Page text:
Adverse childhood experiences among justice-involved youth: Data-driven recommendations for action using the sequential intercept model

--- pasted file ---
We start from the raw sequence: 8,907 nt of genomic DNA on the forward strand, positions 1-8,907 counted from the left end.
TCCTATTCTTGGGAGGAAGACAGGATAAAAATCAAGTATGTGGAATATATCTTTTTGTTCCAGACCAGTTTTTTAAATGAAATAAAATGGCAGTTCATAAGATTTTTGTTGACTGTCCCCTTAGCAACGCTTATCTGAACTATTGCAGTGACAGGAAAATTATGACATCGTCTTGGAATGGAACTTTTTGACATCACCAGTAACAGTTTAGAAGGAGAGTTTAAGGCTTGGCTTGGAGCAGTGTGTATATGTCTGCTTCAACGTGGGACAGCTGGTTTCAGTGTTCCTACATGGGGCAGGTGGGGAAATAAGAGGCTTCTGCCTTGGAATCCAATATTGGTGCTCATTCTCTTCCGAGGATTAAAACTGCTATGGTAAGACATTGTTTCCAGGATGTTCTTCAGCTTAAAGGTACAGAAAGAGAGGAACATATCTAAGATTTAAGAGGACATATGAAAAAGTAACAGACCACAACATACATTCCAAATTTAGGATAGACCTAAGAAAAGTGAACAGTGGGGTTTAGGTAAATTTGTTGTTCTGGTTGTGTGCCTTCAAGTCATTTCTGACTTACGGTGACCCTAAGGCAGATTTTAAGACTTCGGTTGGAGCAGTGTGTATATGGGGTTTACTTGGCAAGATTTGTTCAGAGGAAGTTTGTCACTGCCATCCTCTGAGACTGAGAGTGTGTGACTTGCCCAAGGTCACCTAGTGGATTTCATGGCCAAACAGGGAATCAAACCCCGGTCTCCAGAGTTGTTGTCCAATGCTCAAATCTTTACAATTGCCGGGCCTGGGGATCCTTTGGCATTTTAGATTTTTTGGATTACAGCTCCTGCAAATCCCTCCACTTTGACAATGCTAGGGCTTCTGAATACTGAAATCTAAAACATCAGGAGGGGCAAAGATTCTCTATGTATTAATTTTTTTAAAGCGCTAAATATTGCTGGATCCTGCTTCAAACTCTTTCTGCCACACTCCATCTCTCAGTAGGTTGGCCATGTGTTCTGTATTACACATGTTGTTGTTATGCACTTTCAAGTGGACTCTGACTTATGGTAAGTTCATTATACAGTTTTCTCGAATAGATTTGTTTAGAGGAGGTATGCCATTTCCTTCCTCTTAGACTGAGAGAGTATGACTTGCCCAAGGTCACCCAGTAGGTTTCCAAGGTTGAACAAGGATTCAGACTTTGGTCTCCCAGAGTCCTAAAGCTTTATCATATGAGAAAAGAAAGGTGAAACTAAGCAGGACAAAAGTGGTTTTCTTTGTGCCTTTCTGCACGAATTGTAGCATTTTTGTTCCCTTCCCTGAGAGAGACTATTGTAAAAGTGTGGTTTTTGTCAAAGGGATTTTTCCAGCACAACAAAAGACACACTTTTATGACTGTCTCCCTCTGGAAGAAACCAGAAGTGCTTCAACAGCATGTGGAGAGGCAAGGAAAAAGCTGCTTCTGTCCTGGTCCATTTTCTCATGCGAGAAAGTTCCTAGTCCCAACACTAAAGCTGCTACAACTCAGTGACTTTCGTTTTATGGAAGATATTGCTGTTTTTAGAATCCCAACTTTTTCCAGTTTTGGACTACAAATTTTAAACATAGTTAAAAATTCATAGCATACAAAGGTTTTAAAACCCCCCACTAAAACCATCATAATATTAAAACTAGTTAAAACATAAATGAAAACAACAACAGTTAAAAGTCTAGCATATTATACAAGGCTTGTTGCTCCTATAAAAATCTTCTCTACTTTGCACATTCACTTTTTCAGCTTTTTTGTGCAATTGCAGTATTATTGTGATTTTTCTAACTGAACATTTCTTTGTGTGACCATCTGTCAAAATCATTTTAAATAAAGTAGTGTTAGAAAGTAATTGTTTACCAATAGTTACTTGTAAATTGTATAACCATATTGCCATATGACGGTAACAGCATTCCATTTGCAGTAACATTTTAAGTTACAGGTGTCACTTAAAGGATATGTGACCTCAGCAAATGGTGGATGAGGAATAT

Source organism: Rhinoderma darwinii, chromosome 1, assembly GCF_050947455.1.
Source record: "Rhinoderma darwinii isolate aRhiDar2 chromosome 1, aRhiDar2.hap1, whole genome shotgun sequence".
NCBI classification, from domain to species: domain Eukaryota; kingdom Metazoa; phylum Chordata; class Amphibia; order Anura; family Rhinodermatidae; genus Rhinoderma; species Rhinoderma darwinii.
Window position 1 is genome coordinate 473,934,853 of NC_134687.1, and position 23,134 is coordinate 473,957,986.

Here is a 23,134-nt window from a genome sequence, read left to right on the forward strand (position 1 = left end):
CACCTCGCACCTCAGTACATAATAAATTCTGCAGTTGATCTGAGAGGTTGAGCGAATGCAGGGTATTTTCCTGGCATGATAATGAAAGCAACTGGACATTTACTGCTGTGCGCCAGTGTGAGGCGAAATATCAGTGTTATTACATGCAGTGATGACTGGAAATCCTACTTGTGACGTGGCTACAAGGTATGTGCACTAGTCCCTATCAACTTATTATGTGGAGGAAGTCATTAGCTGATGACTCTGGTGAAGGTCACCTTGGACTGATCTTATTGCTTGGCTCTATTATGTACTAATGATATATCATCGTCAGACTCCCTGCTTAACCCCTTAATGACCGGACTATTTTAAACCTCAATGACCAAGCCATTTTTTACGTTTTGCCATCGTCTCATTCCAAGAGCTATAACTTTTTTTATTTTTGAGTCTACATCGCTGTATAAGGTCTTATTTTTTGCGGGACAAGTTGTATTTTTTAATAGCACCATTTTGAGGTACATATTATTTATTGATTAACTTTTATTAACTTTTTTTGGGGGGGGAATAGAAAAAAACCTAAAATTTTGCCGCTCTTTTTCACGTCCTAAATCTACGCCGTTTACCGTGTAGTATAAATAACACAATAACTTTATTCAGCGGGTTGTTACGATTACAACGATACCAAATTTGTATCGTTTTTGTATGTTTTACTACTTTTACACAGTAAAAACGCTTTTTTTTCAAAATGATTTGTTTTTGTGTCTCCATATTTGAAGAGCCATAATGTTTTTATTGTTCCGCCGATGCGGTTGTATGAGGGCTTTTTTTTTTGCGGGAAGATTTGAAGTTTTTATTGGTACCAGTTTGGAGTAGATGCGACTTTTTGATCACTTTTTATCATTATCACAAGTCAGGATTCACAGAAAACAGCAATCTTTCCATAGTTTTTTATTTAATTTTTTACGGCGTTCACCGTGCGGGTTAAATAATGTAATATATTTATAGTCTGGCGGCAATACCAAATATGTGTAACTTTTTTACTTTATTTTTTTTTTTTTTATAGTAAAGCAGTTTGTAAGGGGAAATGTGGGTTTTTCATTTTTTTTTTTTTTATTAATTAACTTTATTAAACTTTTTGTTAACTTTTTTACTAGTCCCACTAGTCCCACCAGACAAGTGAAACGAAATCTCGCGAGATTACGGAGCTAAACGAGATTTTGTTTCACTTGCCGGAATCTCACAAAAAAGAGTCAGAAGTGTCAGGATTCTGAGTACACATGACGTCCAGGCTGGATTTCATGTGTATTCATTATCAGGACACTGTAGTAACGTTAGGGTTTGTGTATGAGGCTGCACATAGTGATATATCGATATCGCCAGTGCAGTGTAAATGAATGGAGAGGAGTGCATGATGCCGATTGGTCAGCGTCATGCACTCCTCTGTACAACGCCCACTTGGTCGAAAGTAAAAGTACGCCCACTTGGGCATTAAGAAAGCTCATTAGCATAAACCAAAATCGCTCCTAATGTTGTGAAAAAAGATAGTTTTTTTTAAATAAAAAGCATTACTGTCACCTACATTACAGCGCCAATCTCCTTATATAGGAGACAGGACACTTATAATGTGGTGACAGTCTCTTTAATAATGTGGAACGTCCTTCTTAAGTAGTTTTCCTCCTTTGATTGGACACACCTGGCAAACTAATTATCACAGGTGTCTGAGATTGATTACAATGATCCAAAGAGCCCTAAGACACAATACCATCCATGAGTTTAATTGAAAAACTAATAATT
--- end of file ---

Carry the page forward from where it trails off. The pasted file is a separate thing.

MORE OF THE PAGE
Justice-involved youth experience high rates of adverse childhood experiences (ACEs), placing them in great need of behavioral health treatment and risk for continued justice involvement. Policymakers, government agencies, and professionals working with justice-involved youth have called for trauma-informed juvenile justice reform. Yet, there is currently no available review of the literature on ACEs and their impact on justice-involved youths’ psychological, legal, and related (e.g., academic) outcomes to rigorously guide such reform efforts. The current systematic scoping review synthesizes existing literature related to the impact of ACEs on justice-involved youth and offers recommendations for data-driven intervention along the Sequential Intercept Model, which describes five different points of justice system contact (i.e., first arrest, court diversion, detention, and community supervision) in which there is opportunity to intervene and improve youth behavioral health, legal, and associated outcomes. Eight unique studies were included in 40 articles examining ACEs among justice-involved youth; 38% were longitudinal or prospective analyses and none were intervention studies. Studies included delinquency (e.g., recidivism; n = 5), psychiatric (n = 4), substance use (n = 3), and other (n = 2; e.g., academic, pregnancy) outcomes, documenting high prevalence of ACEs and significant associations between ACEs and a variety of outcomes. Implications for clinical services (e.g., targeting youth dysregulation and aggression), agency context (e.g., training police officers in trauma-responsive practices), and system-level changes (e.g., intervening at the time of first ACE documentation such as parent’s arrest) are discussed. (PsycInfo Database Record (c) 2021 APA, all rights reserved)

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